Last week, my friend Kaitlyn Bolland and I headed south from Tokyo to spend a “pre-hike” day in Kyoto before our week-long hike of the Kumano Kodo Nakahechi (my fourth, her first).
We set off just after 8 a.m. on a beautiful November morning–and snowy Mt. Fuji decided to bless our departure with an appearance:
Upon arriving in Kyoto, we waved hello to our hotel–the Kyoto Tower (a great choice, because it’s directly across the street from Kyoto station) and headed off for coffee with another friend who just happened to be visiting from Australia.
After coffee, we walked to Nishiki Market; on the way, we passed Higashi Honganji, one of the head temples of the Shin Jodo (True Pure Land) sect of Buddhism in Japan. The temple dates to the late 1500s, though the buildings have been rebuilt and restored as necessary since then.
We even saw a heron perched on one of the gates.
Nishiki Market has been a Kyoto fixture for centuries; the original fish market opened during the early 14th century, and over time, stalls selling everything from traditional Japanese pickles to matcha (powdered green tea) ice cream have added their scents, colors, and tastes to the mix. Today, it’s one of Kyoto’s most popular tourist destinations–and for us, it was also a great place to pick up last-minute trail snacks for the Kumano Kodo.
Many of the stalls don’t allow photography (mainly to prevent tourists clogging the narrow walking path and preventing customers from accessing the shops) but some do–including this tempura shop. Everything looked absolutely delicious.
We stopped for treats at several shops, including one that sells seven varieties of matcha gelato (ranked by the amount of matcha powder in the mix). I got the super-premium variety, which has the most matcha. It’s rich, not overly sweet, and looks like someone put Kermit in a blender:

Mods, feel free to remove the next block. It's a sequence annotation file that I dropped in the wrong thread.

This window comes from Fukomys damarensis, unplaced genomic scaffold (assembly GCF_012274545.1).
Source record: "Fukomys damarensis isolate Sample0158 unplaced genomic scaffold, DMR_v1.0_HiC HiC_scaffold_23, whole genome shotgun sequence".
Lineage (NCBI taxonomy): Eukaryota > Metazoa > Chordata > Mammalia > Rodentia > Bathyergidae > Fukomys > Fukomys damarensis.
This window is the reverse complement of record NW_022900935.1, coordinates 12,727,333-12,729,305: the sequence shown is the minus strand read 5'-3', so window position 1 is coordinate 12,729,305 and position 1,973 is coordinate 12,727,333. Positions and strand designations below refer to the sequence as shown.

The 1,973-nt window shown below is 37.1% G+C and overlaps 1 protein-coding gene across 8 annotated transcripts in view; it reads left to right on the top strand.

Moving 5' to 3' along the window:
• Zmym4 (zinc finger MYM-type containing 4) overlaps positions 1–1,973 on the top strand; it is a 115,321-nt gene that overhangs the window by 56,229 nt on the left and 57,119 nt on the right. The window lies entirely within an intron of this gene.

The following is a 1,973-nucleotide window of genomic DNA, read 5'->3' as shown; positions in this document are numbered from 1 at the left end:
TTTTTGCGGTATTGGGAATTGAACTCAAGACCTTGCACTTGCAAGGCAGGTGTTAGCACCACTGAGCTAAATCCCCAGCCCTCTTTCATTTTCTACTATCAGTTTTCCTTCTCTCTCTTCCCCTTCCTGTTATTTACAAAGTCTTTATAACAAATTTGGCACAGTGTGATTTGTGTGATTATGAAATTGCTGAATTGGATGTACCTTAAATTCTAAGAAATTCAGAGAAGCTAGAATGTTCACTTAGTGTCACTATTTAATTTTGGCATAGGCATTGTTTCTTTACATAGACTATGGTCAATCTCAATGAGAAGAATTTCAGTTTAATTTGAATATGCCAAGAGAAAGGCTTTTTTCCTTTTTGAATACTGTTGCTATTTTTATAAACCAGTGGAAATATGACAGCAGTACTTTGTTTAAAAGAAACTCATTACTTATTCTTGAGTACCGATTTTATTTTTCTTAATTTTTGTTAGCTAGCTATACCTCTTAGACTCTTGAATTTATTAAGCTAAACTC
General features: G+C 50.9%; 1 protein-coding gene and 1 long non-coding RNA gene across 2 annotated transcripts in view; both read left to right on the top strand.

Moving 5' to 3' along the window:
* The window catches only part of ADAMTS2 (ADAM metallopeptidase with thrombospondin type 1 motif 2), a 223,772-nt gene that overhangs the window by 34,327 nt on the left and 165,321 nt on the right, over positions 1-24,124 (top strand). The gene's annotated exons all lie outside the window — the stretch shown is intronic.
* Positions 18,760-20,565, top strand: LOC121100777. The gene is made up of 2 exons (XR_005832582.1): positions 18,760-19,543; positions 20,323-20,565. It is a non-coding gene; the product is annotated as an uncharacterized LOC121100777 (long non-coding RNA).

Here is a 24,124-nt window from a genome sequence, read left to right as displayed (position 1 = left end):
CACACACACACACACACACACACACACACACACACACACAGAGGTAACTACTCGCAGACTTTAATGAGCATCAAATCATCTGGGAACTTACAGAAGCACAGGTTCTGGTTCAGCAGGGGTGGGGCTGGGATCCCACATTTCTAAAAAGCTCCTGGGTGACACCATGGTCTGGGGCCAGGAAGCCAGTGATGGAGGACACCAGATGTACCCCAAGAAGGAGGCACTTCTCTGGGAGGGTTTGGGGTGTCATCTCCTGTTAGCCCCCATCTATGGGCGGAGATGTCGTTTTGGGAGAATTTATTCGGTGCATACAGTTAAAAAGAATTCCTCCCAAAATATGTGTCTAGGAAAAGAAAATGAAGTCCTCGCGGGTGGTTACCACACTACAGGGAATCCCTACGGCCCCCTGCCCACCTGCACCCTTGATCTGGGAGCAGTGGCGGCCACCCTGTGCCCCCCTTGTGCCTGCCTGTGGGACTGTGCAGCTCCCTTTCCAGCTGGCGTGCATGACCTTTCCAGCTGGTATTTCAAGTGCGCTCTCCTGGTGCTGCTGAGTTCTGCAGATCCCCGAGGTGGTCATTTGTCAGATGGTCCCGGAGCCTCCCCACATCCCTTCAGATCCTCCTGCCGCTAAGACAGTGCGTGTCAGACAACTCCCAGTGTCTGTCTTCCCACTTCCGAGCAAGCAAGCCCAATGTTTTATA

After the gelato, we followed the scent of grilling meat to a stand selling grilled Kobe beef (right, below) and wagyu sushi (left, below). I love these, and they were a first-time treat for Kaitlyn–a great win-win!
The sushi is served mostly raw – the vendor hits it with a propane torch just to give a bit of char before serving. It’s tender and juicy and absolutely delicious.
We spent about two and a half hours at the market, wandering through shops and buying snacks for the trail. When we finished, we hopped a ride back to Kyoto Station and descended to the underground Porta shopping area for dinner. (Yep…more food!)
The shopping area has lots of fun restaurants; we settled on an okonomiyaki shop, and shared a large order of pork and vegetable yakisoba (right, below) and a side of grilled cheesy potatoes – which we started eating before I remembered to get a picture!
After dinner, it was time to check in at the hotel and get ready for the evening. We had tickets on an early train the next morning, and didn’t want to waste a minute of our time in the ancient capital.
The photo below is the view (of Kyoto Station) from our room at the Kyoto Tower Hotel:
As the sun went down, we headed out again for more adventures…which I’ll share in the days to come!